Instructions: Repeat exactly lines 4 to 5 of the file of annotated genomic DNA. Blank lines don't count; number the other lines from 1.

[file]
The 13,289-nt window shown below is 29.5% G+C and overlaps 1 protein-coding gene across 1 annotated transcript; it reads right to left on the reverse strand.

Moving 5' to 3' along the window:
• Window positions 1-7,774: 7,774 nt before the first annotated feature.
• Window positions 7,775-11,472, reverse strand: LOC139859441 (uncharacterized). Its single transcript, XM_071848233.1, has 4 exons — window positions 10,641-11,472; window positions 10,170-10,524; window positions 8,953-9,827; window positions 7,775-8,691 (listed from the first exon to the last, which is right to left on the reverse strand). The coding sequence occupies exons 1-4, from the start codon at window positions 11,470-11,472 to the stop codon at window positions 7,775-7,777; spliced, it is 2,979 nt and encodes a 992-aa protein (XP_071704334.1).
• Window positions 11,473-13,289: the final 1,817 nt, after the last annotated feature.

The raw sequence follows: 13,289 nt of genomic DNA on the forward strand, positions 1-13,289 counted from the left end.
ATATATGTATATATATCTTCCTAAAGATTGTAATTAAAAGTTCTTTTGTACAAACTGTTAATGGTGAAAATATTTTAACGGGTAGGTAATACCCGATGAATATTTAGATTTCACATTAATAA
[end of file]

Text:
• Window positions 7,775-11,472, reverse strand: LOC139859441 (uncharacterized). Its single transcript, XM_071848233.1, has 4 exons — window positions 10,641-11,472; window positions 10,170-10,524; window positions 8,953-9,827; window positions 7,775-8,691 (listed from the first exon to the last, which is right to left on the reverse strand). The coding sequence occupies exons 1-4, from the start codon at window positions 11,470-11,472 to the stop codon at window positions 7,775-7,777; spliced, it is 2,979 nt and encodes a 992-aa protein (XP_071704334.1).
• Window positions 11,473-13,289: the final 1,817 nt, after the last annotated feature.